27 December 2006

Woodrow Wilson and the American Way of War, Part 2

For the second part of this ongoing series, I'd like to look at the second half of the title, "the American Way of War". Without doubt, all foreign wars in the history of the United States between 1783 and 1917 generated serious opposition among Americans. You don't have to look hard:

War of 1812: The Hartford Convention threatens the secession of the New England states.

Mexican-American War: This fellow made a name for himself as an opponent of the war, but he represented the views of a couple more key party associates. See documents 1 and 10 here.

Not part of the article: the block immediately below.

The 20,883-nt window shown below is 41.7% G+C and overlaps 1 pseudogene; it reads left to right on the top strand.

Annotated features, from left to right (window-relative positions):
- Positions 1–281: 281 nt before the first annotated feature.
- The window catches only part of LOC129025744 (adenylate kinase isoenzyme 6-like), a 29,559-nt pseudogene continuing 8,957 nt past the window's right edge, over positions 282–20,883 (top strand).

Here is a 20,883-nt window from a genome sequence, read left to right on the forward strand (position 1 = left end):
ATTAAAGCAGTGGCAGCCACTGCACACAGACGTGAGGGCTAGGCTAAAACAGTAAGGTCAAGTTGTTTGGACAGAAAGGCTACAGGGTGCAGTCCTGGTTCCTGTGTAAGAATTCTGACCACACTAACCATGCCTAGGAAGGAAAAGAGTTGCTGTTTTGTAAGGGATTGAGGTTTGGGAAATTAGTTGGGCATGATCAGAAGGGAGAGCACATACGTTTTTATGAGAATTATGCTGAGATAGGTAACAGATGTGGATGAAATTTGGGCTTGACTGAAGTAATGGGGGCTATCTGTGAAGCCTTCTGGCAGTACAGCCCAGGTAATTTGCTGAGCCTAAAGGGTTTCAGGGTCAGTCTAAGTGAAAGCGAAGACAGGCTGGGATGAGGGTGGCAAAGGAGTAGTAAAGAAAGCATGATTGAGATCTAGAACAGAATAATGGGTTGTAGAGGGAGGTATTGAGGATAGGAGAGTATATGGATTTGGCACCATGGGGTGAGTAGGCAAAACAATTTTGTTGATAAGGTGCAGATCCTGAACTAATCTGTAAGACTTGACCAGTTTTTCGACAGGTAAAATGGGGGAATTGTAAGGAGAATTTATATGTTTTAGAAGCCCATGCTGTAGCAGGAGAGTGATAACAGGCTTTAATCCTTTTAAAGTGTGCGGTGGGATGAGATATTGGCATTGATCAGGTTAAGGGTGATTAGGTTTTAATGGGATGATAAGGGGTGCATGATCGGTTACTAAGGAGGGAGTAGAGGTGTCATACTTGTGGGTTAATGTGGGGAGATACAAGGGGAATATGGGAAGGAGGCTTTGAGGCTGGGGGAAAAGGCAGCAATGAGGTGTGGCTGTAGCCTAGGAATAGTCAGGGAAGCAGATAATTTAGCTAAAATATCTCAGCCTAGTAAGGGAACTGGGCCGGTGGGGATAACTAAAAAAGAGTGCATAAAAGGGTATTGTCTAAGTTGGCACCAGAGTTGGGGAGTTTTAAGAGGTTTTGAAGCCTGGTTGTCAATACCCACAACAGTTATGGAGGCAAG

Spanish-American War: Support for this relatively popular war demanded Congressional legislation that formally renounced any intention to annex Cuba. The war might have proved less popular without it. The legacy of the war, the annexation of the Philippines, was a different matter.

Even after 1918, the only near-universally supported foreign wars are the Second World War and the Korean War. (Although I wonder if the latter had lasted one more year whether serious opposition to it might have arisen. There's a sort of four-year rule related to American involvement in war.)

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